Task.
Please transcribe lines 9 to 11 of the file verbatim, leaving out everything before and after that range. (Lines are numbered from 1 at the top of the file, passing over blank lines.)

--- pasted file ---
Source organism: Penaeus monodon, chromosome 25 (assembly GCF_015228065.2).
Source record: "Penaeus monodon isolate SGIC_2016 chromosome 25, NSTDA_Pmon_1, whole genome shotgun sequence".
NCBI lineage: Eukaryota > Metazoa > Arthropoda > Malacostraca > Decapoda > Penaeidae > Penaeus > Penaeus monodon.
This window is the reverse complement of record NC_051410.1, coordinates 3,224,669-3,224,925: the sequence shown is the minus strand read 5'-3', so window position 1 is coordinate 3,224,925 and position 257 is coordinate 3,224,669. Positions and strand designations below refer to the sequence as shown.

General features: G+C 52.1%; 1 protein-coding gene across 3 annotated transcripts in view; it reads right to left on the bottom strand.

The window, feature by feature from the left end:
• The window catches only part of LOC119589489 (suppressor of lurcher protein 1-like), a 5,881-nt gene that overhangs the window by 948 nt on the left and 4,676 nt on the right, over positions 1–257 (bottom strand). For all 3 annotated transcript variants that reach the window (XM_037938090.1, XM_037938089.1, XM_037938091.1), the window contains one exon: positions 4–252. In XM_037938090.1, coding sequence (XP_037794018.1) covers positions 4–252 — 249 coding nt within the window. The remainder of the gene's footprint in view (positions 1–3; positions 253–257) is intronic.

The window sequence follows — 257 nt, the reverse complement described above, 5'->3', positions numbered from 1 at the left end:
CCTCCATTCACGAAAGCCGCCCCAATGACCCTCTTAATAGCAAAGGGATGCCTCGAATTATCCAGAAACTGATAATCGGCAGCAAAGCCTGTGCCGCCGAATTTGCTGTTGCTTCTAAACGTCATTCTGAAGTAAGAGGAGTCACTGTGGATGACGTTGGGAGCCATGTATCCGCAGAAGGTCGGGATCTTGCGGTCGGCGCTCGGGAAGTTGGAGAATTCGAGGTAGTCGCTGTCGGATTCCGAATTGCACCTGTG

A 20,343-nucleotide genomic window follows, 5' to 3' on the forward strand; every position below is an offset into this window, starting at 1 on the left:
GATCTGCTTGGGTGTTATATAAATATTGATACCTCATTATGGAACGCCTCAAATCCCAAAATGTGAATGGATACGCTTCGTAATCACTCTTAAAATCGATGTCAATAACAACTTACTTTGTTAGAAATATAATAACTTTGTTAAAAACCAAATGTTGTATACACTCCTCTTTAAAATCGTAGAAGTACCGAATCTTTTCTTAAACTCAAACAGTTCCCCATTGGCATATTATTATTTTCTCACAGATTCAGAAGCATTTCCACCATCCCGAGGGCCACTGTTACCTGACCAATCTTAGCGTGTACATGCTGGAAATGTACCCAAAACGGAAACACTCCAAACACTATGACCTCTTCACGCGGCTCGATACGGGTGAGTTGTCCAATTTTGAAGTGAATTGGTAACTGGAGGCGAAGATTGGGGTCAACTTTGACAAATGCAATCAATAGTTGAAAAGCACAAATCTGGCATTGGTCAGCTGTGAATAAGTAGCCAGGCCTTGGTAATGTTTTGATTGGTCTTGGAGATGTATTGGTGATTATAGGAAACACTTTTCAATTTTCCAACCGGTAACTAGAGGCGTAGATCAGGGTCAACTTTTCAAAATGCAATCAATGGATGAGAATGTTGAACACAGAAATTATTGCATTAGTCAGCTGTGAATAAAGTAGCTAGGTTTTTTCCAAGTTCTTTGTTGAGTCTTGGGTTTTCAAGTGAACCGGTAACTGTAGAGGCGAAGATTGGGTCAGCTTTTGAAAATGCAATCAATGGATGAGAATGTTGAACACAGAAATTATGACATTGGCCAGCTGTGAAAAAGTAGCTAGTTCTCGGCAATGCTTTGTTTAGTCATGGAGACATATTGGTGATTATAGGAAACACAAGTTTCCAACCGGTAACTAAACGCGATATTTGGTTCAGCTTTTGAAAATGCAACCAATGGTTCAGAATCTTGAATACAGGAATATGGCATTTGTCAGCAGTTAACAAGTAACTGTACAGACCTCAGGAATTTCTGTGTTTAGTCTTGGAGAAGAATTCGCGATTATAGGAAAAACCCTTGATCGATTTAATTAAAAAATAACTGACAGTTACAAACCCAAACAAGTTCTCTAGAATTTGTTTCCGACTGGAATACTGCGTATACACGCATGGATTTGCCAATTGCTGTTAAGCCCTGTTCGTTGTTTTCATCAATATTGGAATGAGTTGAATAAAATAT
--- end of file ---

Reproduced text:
CCTCCATTCACGAAAGCCGCCCCAATGACCCTCTTAATAGCAAAGGGATGCCTCGAATTATCCAGAAACTGATAATCGGCAGCAAAGCCTGTGCCGCCGAATTTGCTGTTGCTTCTAAACGTCATTCTGAAGTAAGAGGAGTCACTGTGGATGACGTTGGGAGCCATGTATCCGCAGAAGGTCGGGATCTTGCGGTCGGCGCTCGGGAAGTTGGAGAATTCGAGGTAGTCGCTGTCGGATTCCGAATTGCACCTGTG

A 20,343-nucleotide genomic window follows, 5' to 3' on the forward strand; every position below is an offset into this window, starting at 1 on the left:
GATCTGCTTGGGTGTTATATAAATATTGATACCTCATTATGGAACGCCTCAAATCCCAAAATGTGAATGGATACGCTTCGTAATCACTCTTAAAATCGATGTCAATAACAACTTACTTTGTTAGAAATATAATAACTTTGTTAAAAACCAAATGTTGTATACACTCCTCTTTAAAATCGTAGAAGTACCGAATCTTTTCTTAAACTCAAACAGTTCCCCATTGGCATATTATTATTTTCTCACAGATTCAGAAGCATTTCCACCATCCCGAGGGCCACTGTTACCTGACCAATCTTAGCGTGTACATGCTGGAAATGTACCCAAAACGGAAACACTCCAAACACTATGACCTCTTCACGCGGCTCGATACGGGTGAGTTGTCCAATTTTGAAGTGAATTGGTAACTGGAGGCGAAGATTGGGGTCAACTTTGACAAATGCAATCAATAGTTGAAAAGCACAAATCTGGCATTGGTCAGCTGTGAATAAGTAGCCAGGCCTTGGTAATGTTTTGATTGGTCTTGGAGATGTATTGGTGATTATAGGAAACACTTTTCAATTTTCCAACCGGTAACTAGAGGCGTAGATCAGGGTCAACTTTTCAAAATGCAATCAATGGATGAGAATGTTGAACACAGAAATTATTGCATTAGTCAGCTGTGAATAAAGTAGCTAGGTTTTTTCCAAGTTCTTTGTTGAGTCTTGGGTTTTCAAGTGAACCGGTAACTGTAGAGGCGAAGATTGGGTCAGCTTTTGAAAATGCAATCAATGGATGAGAATGTTGAACACAGAAATTATGACATTGGCCAGCTGTGAAAAAGTAGCTAGTTCTCGGCAATGCTTTGTTTAGTCATGGAGACATATTGGTGATTATAGGAAACACAAGTTTCCAACCGGTAACTAAACGCGATATTTGGTTCAGCTTTTGAAAATGCAACCAATGGTTCAGAATCTTGAATACAGGAATATGGCATTTGTCAGCAGTTAACAAGTAACTGTACAGACCTCAGGAATTTCTGTGTTTAGTCTTGGAGAAGAATTCGCGATTATAGGAAAAACCCTTGATCGATTTAATTAAAAAATAACTGACAGTTACAAACCCAAACAAGTTCTCTAGAATTTGTTTCCGACTGGAATACTGCGTATACACGCATGGATTTGCCAATTGCTGTTAAGCCCTGTTCGTTGTTTTCATCAATATTGGAATGAGTTGAATAAAATAT